Rabbi Herschel Schachter
Rambam, in Sefer Hamitzvos, (3rd mitzvas aseh) quotes the Talmudic comment (Yoma 86a) on the pasuk, "Veahavta es Hashem elokecha" (Devarim 6:5), that the way to demonstrate our love for Hashem is by inspiring other people to love Him as well, just as one who loves another person will praise him in public and try to motivate others to like him as well. The mitzvah of ahavas Hashem belongs to both the list of chovos halevavos and to the category of chovos haevarim.
In the beginning of Parshas Lech Lecha we read about the "nefesh asher asu becharan," the many individuals whom Avrohom and Sara had brought to believe in Monotheism.
Rambam (first perek in Hilchos Avodah Zarah) quotes a medrash that states that Avraham had tens of thousands of followers. He was very outgoing, and the prophet Michah (7:20) singles him out for his middas hachessed, "Titen emes leyaakov...". By showering much love upon others he affected people so that they came to love G-d as well.
Nevertheless, after the Torah relates the story of the akeidah, G-d's comment to Avrohom is mentioned, "Now I know that you are a God fearing individual." If Avrohom would have served G-d through love alone, he would not have been able to withstand the tremendous emotional strain of the akeidah. It was only because his love of G-d was coupled with a fear of Him that he succeeded in fulfilling this divine command (the Zohar develops this theme and uses the expression of "blending fire with water" fire is a reference to the fear of G-d, while water is an allusion to the love of god).
These two emotions are not mutually exclusive. There is no contradiction between them. Generally speaking, fear is a very unhealthy feeling. But fear of G-d is not unhealthy. The pasuk in Mishlei (10:27) tells us that, "Yirat Hashem tosif yamim ushnot reshaim taktzirena," that fear of G-d will add years to our lives. We are all obligated to both of these biblical mitzvos, both to love G-d and to fear Him at the SAME TIME. The extent that one emphasizes one emotion over the other is a matter of one's personality. Each individual must figure out his own balance.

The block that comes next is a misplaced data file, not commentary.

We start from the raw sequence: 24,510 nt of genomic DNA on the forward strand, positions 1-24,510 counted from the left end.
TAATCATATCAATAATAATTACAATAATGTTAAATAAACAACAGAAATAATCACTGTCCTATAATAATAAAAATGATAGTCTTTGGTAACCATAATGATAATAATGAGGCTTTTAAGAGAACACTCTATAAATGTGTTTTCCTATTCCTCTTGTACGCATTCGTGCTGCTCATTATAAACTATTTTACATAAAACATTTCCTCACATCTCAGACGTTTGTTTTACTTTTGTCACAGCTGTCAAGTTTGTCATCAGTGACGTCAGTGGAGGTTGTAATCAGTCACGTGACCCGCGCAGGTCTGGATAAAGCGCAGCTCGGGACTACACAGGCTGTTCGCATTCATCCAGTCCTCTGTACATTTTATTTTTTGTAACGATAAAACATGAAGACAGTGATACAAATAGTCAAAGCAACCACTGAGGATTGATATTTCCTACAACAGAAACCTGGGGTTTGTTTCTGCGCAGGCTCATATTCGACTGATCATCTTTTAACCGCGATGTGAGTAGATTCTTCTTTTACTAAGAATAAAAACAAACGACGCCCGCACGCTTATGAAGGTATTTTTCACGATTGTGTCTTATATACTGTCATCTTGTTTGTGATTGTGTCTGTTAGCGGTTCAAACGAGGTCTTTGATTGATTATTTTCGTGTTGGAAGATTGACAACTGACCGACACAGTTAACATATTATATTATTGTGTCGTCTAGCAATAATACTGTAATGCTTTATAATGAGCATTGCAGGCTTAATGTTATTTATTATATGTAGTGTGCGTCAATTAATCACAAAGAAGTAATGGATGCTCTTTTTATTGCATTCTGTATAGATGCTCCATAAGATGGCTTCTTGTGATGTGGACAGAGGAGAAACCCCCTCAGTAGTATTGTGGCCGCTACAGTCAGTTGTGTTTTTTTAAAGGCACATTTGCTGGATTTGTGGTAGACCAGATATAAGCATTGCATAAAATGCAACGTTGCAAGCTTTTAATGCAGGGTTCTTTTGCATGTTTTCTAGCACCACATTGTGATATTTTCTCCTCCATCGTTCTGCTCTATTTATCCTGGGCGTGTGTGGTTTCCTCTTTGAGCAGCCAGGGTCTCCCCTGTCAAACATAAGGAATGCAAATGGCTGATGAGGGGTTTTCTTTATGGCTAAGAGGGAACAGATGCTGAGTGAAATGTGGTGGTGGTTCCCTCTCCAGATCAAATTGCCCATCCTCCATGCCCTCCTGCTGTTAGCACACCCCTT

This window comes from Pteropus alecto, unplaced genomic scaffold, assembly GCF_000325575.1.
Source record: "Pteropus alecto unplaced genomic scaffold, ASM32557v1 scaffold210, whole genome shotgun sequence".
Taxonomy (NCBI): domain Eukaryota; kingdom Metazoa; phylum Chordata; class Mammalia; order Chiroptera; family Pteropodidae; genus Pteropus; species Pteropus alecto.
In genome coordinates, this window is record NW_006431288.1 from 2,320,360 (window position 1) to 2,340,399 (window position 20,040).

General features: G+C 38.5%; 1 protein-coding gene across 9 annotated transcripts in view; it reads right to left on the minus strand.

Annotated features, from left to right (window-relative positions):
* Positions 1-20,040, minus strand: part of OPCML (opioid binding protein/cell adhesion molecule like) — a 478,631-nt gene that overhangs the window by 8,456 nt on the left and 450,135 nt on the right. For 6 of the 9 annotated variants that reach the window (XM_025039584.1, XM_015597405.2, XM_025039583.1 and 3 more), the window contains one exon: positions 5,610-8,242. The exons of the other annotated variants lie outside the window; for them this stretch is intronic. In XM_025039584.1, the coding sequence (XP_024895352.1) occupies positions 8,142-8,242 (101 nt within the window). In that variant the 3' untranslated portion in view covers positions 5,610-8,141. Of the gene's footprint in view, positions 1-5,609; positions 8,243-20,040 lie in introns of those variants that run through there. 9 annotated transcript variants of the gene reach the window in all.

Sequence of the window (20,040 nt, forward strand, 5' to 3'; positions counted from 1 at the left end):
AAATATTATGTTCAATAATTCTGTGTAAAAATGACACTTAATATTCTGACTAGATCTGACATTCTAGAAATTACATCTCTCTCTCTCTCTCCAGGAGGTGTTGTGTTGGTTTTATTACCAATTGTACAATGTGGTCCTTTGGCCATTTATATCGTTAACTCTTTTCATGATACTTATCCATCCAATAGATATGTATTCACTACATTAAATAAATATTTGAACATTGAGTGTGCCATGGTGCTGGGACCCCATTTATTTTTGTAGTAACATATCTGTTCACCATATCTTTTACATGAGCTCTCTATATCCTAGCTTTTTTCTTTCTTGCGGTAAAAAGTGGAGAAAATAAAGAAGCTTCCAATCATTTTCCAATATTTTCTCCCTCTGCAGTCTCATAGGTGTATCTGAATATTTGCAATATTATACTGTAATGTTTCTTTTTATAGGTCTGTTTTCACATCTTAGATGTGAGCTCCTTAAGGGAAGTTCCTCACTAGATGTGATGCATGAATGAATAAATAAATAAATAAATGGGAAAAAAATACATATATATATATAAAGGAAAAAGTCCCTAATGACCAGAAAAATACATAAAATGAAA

Yitzchak Avinu was known for his fear of G-d. (See Bereishis 31:53, where Yaakov refers to G-d as "pachad Yitzchak", "the One whom my father feared.") But again, this does not mean that Yitzchak DID NOT POSSESS love of G-d AS WELL.
The opening pasuk in Parshas Vayeshev states that Yaakov lived in Eretz Canaan, the land of megurei aviv, where his father (Yitzchak) had lived. The rabbis of the medrash add another level of interpretation to that phrase. They understood the expression, "megurei" to be rooted in the word, "gerus" - conversion. Just as Avraham engaged in mass proselytizing, so too did Yitzchak after him. True, it was not to the same extent as Avraham, as Yitzchak did not seem to have tens of thousands of followers. Though Yitzchak's dominant emotion was fear, he still possessed a blend with love of G-d in that ha also was involved in proselytizing, as is required of all Jews. Without possessing both of these emotions, we would not be able to fulfill all of the mitzvos.
In his collection of teshuvos entitled, "Meshiv Davar", the Netziv has an essay on the topic of right-wing, left-wing, and centrist Judaism. He explains that whoever does not keep all of the mitzvos is not acting in accordance with the teachings of Judaism. The three groups of Jews - acting as Jews- are divided in accordance with how they strike a balance between fear and love of G-d. Some follow Avraham, and place the emphasis on chessed and ahavas Hashem. Others follow Yitzchak, placing their emphasis on midas hayirah. The centrists are those who attempt to maintain more of a balance between the two emotions without emphasizing one or the other.